I did an interesting experiment last week related to all this WikiLeaks buzz. I’ve been following the story for a while, as it’s interesting from a blogging perspective.
As an entrepreneur, and someone who’s managed through crisis’, I know that NOT EVERYONE needs to know EVERYTHING all of the time. In most cases, people can’t handle the truth. If we all knew how close the world was to utter disaster on a weekly basis, we’d probably all be going gray like most incoming Presidents seem to in their first few months of office.
While I admire the WikiLeaks ‘mantra’ of open, accountable government, I don’t like the guerilla-style attacks that all of these “anonymous” hackers have initiated in conjunction with attempts to stop the flow of confidential information. Granted, I think many of these so called hackers are not in any way related to WikiLeaks or Anonymous. I think they are probably just frustrated or bored.
I also really didn’t like that I published one blog post asking whether or not WikiLeaks was good or bad, and subsequently got hit by a denial of service attack that left me out of business for some 30 hours last week.
While this attack may not have even been related to anything “WikiLeaks”, it did cost me thousands of dollars and a whole bunch of frustration. Talk about gray hair.
What was really interesting, and great to see – because I was in crisis (ie: needing to bring some 15,000 blogs back live after being crushed by hackers or spammers), was that there are TONS of really talented techies out there.
I was encourage by the prospect of how much good can come when people on the web come together.
I won’t list the companies and individuals that helped bring our site back (I don’t want any trouble for them), but the collaboration was amazing.
Individuals in Florida, Maine and India worked together via Skype to troubleshoot and bring back our injured servers. In real-time, they worked together to solve a complex problem.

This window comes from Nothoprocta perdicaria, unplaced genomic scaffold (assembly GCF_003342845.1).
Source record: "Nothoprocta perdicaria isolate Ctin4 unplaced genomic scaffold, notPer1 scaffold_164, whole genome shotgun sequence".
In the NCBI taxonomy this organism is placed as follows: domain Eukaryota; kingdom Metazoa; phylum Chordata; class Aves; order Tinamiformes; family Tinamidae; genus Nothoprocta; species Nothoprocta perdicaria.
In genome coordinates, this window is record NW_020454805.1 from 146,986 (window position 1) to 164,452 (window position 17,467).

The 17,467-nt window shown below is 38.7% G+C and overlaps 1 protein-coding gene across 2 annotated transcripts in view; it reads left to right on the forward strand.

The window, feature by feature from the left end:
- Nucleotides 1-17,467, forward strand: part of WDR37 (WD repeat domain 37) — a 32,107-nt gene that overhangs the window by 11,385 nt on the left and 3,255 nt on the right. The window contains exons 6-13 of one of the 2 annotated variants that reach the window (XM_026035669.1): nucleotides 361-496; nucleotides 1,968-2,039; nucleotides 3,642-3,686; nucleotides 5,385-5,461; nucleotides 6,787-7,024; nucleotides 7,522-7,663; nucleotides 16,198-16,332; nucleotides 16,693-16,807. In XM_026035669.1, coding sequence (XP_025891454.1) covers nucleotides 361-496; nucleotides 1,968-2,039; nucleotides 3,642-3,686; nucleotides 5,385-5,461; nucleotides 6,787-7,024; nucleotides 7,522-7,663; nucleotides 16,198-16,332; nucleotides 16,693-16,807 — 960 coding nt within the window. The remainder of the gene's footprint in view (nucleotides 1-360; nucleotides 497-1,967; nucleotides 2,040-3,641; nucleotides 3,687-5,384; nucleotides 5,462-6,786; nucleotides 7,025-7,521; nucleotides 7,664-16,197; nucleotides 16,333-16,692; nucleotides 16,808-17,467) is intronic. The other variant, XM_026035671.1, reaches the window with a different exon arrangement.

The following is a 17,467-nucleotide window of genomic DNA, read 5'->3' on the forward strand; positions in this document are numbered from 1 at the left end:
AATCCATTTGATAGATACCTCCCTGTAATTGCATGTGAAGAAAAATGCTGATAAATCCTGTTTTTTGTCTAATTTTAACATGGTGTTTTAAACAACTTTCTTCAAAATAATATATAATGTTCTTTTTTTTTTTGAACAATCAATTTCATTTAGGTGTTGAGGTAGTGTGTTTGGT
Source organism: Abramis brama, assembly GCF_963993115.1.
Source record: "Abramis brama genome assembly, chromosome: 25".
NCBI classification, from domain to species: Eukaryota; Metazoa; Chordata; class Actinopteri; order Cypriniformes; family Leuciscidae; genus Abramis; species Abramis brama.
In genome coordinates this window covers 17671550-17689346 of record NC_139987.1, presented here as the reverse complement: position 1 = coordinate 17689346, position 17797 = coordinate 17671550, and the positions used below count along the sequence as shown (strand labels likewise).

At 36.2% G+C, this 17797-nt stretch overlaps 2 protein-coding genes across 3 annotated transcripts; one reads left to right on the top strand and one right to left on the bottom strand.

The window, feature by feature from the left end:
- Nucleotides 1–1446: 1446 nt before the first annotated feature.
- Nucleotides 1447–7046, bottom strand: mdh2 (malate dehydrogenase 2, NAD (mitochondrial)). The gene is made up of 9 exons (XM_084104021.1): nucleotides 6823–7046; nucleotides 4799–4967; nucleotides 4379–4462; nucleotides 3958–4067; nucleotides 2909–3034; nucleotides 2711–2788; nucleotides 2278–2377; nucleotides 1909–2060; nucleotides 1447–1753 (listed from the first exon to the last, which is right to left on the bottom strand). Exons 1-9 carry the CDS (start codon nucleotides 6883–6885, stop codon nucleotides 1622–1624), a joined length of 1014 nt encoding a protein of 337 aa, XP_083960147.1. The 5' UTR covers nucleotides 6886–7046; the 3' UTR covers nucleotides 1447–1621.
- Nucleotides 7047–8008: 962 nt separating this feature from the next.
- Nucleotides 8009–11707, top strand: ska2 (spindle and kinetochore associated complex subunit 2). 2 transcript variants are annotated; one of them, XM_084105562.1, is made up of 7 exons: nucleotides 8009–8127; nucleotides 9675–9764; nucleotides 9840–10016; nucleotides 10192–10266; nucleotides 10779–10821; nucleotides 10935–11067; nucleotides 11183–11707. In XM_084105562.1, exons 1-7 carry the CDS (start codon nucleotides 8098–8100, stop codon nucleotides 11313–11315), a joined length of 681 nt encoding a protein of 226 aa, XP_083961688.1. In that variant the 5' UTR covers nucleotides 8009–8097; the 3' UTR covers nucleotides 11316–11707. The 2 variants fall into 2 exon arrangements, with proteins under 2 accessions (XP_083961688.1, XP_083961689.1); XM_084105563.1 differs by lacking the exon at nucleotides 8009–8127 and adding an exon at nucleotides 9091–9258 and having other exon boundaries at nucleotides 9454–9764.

While the whole thing was going on, and while I was really wishing I had never mentioned WikiLeaks in my blog, I was able to catch an interview from Julian Assange, WikiLeak’s founder as he was being released from prison. While I don’t agree with his tactics, I did agree with something he said.
“Think of all the people who have no voice, who sit in prison with no hope, no legal team and no press coverage to help them out. Use my situation to bring attention to them…
Having spent some time in the 3rd world, I know that we as Americans have it pretty darn good. Our suffering is generally minimal. Justice and aid is usually not that far off. This is not so for many people. There are people right now that lay dying, sick, persecuted and hopeless.
An idea began to form. Why not come together in this world of open information, social networking and revolutionary spirit to do real good in the world. Rather than being angry, why not be helpful.
Instead of WikiLeaks, why not WikiPeace.
Spread the word.
P.S. Please don’t hack me or hit me with a denial of service attack. I get it, you can cause trouble. If you are that talented, I probably have a really, really good job for you.